Tuesday, January 31, 2006

By, For and Of The People

(Click on the Picture to Enlarge)

I thought it would be of service to present a "State of the Union" address that attempts to be real, honest and compassionate.

Gore Vidal Delivers State of the Union: "Let the Powers That Be Know There is Something Called We the People of the U.S. and all Sovereignty Rests in Us."

Tuesday, January 31st, 2006

In advance of President Bush’s state of the union address later tonight, author Gore Vidal delivers his own traditional state of the union address. We hear Vidal speak about patriotism, the NSA domestic surveillance programs, corporate America, Presidential powers and more.

In Washington, President Bush will deliver the State of the Union address tonight. In advance of tonight we’d like to bring you a different take on the annual presidential speech.

Since the early 1970s, author and playwright Gore Vidal has been delivering his own State of the Union address. The tradition began on the David Susskind Show. We’re going to continue that tradition by hearing from Gore Vidal today.

* Gore Vidal, one of America’s most respected writers and thinkers. He’s authored more than twenty novels and five plays. His recent national bestsellers are "Dreaming War" and "Perpetual War for Perpetual Peace." His latest book is called "Imperial America: Reflections on the United States of Amnesia."

JUAN GONZALEZ: Here is Gore Vidal in an address he recorded for us on the State of the Union.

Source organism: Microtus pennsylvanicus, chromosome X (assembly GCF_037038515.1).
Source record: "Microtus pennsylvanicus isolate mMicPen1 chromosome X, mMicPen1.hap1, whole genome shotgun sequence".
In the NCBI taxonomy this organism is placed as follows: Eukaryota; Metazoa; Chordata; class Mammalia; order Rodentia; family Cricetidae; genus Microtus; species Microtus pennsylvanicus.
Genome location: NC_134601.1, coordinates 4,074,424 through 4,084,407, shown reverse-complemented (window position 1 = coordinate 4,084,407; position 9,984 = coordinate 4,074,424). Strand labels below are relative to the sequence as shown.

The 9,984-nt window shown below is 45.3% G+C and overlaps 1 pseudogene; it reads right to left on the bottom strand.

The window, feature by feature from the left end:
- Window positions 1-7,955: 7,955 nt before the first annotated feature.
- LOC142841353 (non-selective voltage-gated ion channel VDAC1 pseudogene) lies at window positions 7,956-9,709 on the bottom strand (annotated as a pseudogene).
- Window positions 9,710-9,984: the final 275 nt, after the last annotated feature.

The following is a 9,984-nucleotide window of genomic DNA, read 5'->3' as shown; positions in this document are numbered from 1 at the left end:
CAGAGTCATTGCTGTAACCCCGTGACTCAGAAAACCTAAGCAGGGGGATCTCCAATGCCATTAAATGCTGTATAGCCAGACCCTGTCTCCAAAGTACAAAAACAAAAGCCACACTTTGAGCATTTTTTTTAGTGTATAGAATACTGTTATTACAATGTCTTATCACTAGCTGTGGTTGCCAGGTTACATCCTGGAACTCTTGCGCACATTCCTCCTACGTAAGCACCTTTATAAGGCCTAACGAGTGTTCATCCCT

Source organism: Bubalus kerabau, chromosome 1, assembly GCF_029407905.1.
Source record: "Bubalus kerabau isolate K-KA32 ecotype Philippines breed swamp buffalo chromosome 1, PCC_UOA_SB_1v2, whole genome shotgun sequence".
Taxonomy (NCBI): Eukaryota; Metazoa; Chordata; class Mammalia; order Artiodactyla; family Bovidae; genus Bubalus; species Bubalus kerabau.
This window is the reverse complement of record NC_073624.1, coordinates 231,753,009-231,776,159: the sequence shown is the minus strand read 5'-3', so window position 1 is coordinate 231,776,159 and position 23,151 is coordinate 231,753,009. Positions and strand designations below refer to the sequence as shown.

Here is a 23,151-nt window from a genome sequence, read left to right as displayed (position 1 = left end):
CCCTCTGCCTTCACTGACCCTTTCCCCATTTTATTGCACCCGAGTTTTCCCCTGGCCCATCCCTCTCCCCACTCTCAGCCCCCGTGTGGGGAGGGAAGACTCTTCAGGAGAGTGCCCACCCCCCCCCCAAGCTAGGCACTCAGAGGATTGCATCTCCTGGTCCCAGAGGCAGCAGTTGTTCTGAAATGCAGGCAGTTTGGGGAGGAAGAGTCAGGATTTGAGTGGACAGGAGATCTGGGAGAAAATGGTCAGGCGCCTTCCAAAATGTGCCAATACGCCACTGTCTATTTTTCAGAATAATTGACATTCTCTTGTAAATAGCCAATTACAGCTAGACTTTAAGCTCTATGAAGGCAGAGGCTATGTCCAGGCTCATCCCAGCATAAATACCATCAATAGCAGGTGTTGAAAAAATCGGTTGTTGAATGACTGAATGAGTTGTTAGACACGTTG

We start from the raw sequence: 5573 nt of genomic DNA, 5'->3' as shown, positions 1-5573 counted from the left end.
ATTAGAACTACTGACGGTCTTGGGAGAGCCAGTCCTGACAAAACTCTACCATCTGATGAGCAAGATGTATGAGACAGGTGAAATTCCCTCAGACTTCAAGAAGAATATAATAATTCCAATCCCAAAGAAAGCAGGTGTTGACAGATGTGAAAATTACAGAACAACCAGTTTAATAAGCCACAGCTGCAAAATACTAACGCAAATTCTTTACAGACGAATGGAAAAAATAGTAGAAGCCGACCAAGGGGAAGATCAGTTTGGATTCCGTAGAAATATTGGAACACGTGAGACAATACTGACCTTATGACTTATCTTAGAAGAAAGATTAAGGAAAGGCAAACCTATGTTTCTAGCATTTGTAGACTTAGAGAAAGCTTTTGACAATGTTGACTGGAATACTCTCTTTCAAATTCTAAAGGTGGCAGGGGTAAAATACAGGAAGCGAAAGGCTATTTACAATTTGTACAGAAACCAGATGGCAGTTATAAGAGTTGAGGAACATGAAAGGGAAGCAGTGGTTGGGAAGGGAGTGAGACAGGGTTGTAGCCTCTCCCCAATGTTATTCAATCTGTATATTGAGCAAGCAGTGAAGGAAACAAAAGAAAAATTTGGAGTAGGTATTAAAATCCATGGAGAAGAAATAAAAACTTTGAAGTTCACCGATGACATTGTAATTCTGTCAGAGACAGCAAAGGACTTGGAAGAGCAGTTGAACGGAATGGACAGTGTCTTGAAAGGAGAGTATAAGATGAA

GORE VIDAL: Today, the 31st of January, in the hallowed year, election year, of ’06, could be a memorable day if we all do our part, which is simply to concentrate, among other things, and do perhaps what a couple of groups have decided would be useful for the President, I guess his State of the Union. We might give him some idea of our state, which is one of great dissatisfaction with him and his regime. And there's talk of perhaps demonstrating in front of the Capitol or here or there around the country to show that the union is occupied by people who happen to be patriots. And patriots do not like this government.

This is an unpatriotic government. This is a government that deals openly in illegalities, whether it is attacking a country which has done us no harm, two countries -- Iraq and Afghanistan -- because we now believe, not in declaring war through Congress as the Constitution requires, but through the President. ‘Well, I think there are some terrorists over there, and I think we got to bomb them, huh? We'll bomb them.’ Now, we’ve had idiots as presidents before. He's not unique. But he's certainly the most active idiot that we have ever had.

And now here we are planning new wars, ongoing wars in the Middle East. And so as he comes with his State of the Union, which he is going to justify eavesdropping without judicial warrants on anybody in the United States that he wants to listen in on. This is what we call dictatorship. Dictatorship. Dictatorship. And it is time that we objected. Don't say wait ‘til the next election and do it through that. We can't trust the elections, thanks to Diebold and S&S and all the electronic devices which are being flogged across the country to make sure that elections can be so rigged that the villains will stay in power.

I think demonstrations across the country could be very useful on this famous Tuesday. Just say no. We've had enough of you. Go home to Crawford. We'll help you raise the money for a library, and you won't even ever have to read a book. We're not cruel. We just want to get rid of you and let you be an ex-president with his own library, which you can fill up with friends of yours who can neither read nor write, but they'll be well served and well paid, we hope, by corporate America, which will love you forever.